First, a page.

Just as health has evolved from the earlier definitions of being defined as the state of being free from diseases to a state of complete physical, social, and mental well-being, management in the health field is also evolving. Many health management systems are moving away from costly treatment options to instead providing proactive preventive programs allowing the creation of strategies that allow for more sustainable health care systems.
New health management strategies focus greater on the responsibility of the population to create an environment that is conductive to promoting health and that incorporates the seven dimensions of wellness including physical, social, emotional, mental, occupational, environmental, and intellectual wellness.
Health management prevention strategies range from promoting physical well-being by banning junk food in schools and smoking in public areas to promoting social health in the elderly by creating community centers for the aged.
Cohen et al in Does preventative care save money?, after conducting an extensive literature analysis argues that the widespread proclamation that health promotion is the answer to health economics is overreaching and cites the below graphic as an example of the differences in costs between prevention and treatment.
Cohen, J.T., Neumann, P.J., Weinstein, M.C. Does Preventive Care Save Money? Health Economics and the Presidential Candidates. N Engl J Med 2008; 358:661-663
The authors state that vast majority of preventative measures reviewed in health economics do not save money. In a world where success is measured greenly by gross national product, and the gross national happiness indicator is widely unknown, one does have to ask, would you rather be treated for a disease or have a bit higher cost and be spared the disease burden at all? Is it time that the debate from prevention vs. treatment evolves to a general consensus that preventing disease creates happier (if not richer) populations.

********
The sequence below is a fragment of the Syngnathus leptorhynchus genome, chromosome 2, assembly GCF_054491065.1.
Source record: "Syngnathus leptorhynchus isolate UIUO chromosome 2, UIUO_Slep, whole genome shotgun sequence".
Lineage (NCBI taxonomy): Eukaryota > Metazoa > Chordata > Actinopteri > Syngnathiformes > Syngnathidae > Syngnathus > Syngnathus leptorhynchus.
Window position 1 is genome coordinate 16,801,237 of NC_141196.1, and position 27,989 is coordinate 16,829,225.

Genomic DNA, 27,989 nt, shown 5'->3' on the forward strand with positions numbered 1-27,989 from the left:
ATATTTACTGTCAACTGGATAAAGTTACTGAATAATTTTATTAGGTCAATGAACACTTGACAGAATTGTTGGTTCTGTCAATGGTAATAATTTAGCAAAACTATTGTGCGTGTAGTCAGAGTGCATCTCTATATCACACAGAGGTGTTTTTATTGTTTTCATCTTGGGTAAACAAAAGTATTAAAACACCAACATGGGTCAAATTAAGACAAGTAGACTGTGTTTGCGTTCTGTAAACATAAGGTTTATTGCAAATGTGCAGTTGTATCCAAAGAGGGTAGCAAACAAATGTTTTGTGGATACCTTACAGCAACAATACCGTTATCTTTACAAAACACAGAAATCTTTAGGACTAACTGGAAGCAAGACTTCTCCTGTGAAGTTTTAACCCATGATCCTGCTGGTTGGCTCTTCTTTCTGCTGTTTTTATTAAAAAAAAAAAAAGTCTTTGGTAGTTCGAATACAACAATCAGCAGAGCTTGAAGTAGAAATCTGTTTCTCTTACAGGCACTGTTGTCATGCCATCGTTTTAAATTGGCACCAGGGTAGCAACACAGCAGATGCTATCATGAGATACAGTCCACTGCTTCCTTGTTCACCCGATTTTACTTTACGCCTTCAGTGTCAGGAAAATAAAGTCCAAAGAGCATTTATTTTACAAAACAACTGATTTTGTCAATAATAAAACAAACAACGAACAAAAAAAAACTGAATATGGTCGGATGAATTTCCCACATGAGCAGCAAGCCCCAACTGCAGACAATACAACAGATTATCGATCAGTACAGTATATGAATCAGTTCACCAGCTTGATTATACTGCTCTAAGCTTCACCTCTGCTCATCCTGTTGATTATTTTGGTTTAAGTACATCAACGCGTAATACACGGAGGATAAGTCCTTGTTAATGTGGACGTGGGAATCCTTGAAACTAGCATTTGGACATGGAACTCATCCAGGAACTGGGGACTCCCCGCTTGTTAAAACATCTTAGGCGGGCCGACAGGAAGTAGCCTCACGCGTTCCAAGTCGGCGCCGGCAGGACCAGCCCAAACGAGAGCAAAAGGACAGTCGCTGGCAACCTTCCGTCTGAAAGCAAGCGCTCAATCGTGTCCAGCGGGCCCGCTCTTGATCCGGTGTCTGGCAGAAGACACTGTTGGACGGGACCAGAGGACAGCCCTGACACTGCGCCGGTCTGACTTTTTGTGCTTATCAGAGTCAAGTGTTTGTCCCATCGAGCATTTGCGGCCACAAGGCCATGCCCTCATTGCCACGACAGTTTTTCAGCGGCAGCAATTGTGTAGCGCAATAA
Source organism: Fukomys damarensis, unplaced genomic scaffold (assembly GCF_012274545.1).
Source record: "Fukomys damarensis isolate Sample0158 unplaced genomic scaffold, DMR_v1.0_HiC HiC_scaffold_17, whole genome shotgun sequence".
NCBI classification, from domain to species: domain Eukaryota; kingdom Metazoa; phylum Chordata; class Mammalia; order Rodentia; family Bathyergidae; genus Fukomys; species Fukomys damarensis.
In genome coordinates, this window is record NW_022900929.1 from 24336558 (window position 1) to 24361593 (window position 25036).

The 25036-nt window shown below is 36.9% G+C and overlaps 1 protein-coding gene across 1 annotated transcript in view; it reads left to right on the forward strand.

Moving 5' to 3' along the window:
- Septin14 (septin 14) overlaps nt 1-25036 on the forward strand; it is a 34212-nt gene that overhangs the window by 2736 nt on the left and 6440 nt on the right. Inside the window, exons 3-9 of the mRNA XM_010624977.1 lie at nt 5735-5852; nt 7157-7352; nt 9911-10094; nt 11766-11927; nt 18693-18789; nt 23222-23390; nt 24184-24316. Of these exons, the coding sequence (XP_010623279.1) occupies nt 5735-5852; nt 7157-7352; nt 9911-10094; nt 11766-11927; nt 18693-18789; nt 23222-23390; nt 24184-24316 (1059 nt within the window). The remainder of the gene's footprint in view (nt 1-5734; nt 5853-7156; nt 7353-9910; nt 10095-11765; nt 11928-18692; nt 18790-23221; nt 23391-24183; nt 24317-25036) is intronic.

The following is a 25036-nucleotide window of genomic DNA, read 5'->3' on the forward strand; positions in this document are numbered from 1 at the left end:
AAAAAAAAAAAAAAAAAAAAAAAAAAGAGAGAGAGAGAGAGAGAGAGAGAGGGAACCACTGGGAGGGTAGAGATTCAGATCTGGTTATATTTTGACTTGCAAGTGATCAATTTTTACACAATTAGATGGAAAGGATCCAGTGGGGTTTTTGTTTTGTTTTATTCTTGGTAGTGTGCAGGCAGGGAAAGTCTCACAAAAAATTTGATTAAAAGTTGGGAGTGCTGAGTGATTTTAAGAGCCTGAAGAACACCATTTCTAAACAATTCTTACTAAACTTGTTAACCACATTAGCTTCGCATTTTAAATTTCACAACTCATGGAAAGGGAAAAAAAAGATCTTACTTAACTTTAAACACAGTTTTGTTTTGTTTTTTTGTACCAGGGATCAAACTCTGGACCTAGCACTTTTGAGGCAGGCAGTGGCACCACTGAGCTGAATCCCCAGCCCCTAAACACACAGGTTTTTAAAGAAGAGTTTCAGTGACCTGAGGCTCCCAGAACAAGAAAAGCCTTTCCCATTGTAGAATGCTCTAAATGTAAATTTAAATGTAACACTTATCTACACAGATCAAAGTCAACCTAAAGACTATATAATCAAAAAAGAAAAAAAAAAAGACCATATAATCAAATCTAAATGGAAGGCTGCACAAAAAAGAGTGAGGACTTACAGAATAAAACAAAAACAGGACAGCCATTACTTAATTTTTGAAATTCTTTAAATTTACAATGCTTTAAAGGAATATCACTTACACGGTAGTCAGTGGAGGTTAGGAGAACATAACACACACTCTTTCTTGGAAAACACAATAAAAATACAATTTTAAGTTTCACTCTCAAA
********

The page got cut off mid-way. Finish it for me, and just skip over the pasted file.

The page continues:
In this blog, we will focus on public health and management designed to keep people healthy. Highlighted will be innovative programs that have been demonstrated to be efficient and cost-effective in preventing diseases which according to Cohen et al, may not reduce the economic burden of health (and disease), but have contributed to our gross national happiness. Each week, a new dimension of wellness will be explored with best management practices focused on addressing that dimension of wellness through health promotion and prevention. Although the debate of prevention vs. treatment continues, there is no denying what Virgil once stated: "the greatest wealth is health."